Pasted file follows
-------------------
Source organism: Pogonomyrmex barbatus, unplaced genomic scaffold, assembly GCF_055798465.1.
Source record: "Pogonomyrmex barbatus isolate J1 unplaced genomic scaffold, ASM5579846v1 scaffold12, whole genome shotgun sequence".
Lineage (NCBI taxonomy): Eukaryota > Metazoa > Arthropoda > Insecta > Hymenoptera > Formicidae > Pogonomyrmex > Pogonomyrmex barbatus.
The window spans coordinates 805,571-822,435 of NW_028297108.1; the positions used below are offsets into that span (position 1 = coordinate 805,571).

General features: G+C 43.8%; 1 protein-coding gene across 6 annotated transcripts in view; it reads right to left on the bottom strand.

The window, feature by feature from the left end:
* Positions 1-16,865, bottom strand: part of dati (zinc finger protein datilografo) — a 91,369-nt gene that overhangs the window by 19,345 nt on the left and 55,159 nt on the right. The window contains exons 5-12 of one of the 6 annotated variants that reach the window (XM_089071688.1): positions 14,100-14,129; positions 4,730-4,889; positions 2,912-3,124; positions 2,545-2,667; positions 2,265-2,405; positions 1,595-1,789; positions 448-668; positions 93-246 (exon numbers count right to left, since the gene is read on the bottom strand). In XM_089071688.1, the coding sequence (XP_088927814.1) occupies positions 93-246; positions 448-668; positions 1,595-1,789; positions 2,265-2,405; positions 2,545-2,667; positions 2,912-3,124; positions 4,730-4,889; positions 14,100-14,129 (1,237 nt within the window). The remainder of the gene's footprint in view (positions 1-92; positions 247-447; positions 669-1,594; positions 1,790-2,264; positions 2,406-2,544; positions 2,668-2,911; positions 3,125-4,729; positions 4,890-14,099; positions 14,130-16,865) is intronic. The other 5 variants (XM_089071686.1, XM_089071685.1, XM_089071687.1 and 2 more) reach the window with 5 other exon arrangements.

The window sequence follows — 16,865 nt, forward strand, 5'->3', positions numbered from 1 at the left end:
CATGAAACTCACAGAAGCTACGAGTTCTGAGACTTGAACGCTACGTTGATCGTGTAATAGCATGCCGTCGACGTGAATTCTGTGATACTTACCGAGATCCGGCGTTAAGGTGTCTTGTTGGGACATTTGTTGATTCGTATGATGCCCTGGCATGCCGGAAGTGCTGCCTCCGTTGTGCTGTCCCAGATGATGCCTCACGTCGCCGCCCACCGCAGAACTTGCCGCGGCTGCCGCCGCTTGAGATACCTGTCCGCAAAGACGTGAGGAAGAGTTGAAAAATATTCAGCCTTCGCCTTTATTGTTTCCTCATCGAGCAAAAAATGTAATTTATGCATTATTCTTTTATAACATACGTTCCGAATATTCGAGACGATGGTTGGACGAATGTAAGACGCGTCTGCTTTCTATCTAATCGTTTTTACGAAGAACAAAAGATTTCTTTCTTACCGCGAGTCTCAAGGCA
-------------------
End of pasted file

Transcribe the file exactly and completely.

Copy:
Source organism: Pogonomyrmex barbatus, unplaced genomic scaffold, assembly GCF_055798465.1.
Source record: "Pogonomyrmex barbatus isolate J1 unplaced genomic scaffold, ASM5579846v1 scaffold12, whole genome shotgun sequence".
Lineage (NCBI taxonomy): Eukaryota > Metazoa > Arthropoda > Insecta > Hymenoptera > Formicidae > Pogonomyrmex > Pogonomyrmex barbatus.
The window spans coordinates 805,571-822,435 of NW_028297108.1; the positions used below are offsets into that span (position 1 = coordinate 805,571).

General features: G+C 43.8%; 1 protein-coding gene across 6 annotated transcripts in view; it reads right to left on the bottom strand.

The window, feature by feature from the left end:
* Positions 1-16,865, bottom strand: part of dati (zinc finger protein datilografo) — a 91,369-nt gene that overhangs the window by 19,345 nt on the left and 55,159 nt on the right. The window contains exons 5-12 of one of the 6 annotated variants that reach the window (XM_089071688.1): positions 14,100-14,129; positions 4,730-4,889; positions 2,912-3,124; positions 2,545-2,667; positions 2,265-2,405; positions 1,595-1,789; positions 448-668; positions 93-246 (exon numbers count right to left, since the gene is read on the bottom strand). In XM_089071688.1, the coding sequence (XP_088927814.1) occupies positions 93-246; positions 448-668; positions 1,595-1,789; positions 2,265-2,405; positions 2,545-2,667; positions 2,912-3,124; positions 4,730-4,889; positions 14,100-14,129 (1,237 nt within the window). The remainder of the gene's footprint in view (positions 1-92; positions 247-447; positions 669-1,594; positions 1,790-2,264; positions 2,406-2,544; positions 2,668-2,911; positions 3,125-4,729; positions 4,890-14,099; positions 14,130-16,865) is intronic. The other 5 variants (XM_089071686.1, XM_089071685.1, XM_089071687.1 and 2 more) reach the window with 5 other exon arrangements.

The window sequence follows — 16,865 nt, forward strand, 5'->3', positions numbered from 1 at the left end:
CATGAAACTCACAGAAGCTACGAGTTCTGAGACTTGAACGCTACGTTGATCGTGTAATAGCATGCCGTCGACGTGAATTCTGTGATACTTACCGAGATCCGGCGTTAAGGTGTCTTGTTGGGACATTTGTTGATTCGTATGATGCCCTGGCATGCCGGAAGTGCTGCCTCCGTTGTGCTGTCCCAGATGATGCCTCACGTCGCCGCCCACCGCAGAACTTGCCGCGGCTGCCGCCGCTTGAGATACCTGTCCGCAAAGACGTGAGGAAGAGTTGAAAAATATTCAGCCTTCGCCTTTATTGTTTCCTCATCGAGCAAAAAATGTAATTTATGCATTATTCTTTTATAACATACGTTCCGAATATTCGAGACGATGGTTGGACGAATGTAAGACGCGTCTGCTTTCTATCTAATCGTTTTTACGAAGAACAAAAGATTTCTTTCTTACCGCGAGTCTCAAGGCA